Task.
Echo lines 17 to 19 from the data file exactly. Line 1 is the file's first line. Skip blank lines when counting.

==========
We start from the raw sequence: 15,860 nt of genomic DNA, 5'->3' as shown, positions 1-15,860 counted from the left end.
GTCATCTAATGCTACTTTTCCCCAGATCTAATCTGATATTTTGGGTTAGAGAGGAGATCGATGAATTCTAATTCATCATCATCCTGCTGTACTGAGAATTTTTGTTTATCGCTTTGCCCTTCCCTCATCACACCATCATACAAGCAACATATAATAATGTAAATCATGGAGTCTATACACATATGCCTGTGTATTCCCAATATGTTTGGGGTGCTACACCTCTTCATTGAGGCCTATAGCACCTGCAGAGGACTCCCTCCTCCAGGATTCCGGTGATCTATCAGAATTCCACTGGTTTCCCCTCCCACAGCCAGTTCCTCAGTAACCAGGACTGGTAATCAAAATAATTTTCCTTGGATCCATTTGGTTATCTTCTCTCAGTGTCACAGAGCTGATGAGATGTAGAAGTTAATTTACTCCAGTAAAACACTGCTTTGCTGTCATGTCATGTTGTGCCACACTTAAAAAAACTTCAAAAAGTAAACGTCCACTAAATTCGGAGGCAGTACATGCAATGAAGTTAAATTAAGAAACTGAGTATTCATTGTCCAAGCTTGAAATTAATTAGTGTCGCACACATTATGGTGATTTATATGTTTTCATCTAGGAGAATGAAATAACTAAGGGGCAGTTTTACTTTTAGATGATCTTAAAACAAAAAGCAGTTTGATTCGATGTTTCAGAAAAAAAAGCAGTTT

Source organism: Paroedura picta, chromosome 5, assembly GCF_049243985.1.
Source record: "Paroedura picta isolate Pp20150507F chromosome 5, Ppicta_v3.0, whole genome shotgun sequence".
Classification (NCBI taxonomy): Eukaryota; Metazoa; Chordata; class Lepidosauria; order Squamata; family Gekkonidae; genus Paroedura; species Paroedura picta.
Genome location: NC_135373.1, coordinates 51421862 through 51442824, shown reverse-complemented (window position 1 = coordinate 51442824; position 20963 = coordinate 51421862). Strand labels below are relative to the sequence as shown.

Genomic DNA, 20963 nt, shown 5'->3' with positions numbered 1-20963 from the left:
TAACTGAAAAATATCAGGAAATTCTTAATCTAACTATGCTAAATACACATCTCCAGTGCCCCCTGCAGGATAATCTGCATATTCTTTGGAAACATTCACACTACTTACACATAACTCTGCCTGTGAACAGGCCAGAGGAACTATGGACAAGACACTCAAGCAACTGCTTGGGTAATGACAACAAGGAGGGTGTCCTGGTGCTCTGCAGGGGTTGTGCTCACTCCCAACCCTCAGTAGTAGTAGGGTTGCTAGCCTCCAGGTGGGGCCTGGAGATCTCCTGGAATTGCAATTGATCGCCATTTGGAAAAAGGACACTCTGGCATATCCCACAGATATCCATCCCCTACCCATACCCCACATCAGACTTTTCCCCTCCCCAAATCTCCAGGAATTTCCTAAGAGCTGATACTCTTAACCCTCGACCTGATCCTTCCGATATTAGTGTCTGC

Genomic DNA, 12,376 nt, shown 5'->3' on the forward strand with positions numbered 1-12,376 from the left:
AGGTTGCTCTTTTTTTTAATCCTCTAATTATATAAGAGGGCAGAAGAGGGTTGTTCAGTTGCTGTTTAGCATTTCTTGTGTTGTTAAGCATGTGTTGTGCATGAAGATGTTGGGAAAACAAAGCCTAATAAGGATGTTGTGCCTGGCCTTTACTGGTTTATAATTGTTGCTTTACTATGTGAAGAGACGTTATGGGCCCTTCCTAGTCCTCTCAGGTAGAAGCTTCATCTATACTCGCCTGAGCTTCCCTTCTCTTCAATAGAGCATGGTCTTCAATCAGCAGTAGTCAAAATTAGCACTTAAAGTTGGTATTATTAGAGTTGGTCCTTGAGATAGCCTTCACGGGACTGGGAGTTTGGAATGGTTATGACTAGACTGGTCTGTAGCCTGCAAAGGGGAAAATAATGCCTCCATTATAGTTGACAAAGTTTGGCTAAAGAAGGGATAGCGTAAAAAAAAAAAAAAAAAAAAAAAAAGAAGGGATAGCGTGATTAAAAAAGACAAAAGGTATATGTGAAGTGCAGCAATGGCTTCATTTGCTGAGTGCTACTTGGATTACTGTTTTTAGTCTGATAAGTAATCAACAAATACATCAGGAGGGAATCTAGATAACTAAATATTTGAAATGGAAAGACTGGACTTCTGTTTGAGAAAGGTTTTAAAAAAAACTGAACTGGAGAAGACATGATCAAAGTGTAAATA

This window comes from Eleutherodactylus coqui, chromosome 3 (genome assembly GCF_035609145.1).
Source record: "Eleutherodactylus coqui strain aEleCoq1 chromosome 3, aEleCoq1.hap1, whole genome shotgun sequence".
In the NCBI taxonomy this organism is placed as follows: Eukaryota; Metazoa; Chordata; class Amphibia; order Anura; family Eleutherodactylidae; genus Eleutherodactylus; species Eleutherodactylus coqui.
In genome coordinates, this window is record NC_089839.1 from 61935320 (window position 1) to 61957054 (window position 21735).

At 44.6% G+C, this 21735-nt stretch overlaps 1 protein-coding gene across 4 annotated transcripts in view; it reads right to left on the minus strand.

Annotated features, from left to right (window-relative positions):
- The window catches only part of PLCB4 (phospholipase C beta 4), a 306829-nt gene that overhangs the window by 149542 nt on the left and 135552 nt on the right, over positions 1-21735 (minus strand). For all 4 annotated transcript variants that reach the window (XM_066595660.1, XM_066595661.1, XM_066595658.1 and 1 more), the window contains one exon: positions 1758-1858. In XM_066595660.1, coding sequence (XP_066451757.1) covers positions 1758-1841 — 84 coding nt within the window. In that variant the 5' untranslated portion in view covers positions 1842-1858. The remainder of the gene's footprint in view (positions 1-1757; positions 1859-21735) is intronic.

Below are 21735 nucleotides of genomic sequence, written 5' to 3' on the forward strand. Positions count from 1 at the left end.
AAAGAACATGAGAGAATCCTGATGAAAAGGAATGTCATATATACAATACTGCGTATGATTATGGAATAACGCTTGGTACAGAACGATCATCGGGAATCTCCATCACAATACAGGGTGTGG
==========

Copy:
- The window catches only part of PLCB4 (phospholipase C beta 4), a 306829-nt gene that overhangs the window by 149542 nt on the left and 135552 nt on the right, over positions 1-21735 (minus strand). For all 4 annotated transcript variants that reach the window (XM_066595660.1, XM_066595661.1, XM_066595658.1 and 1 more), the window contains one exon: positions 1758-1858. In XM_066595660.1, coding sequence (XP_066451757.1) covers positions 1758-1841 — 84 coding nt within the window. In that variant the 5' untranslated portion in view covers positions 1842-1858. The remainder of the gene's footprint in view (positions 1-1757; positions 1859-21735) is intronic.

Below are 21735 nucleotides of genomic sequence, written 5' to 3' on the forward strand. Positions count from 1 at the left end.
AAAGAACATGAGAGAATCCTGATGAAAAGGAATGTCATATATACAATACTGCGTATGATTATGGAATAACGCTTGGTACAGAACGATCATCGGGAATCTCCATCACAATACAGGGTGTGG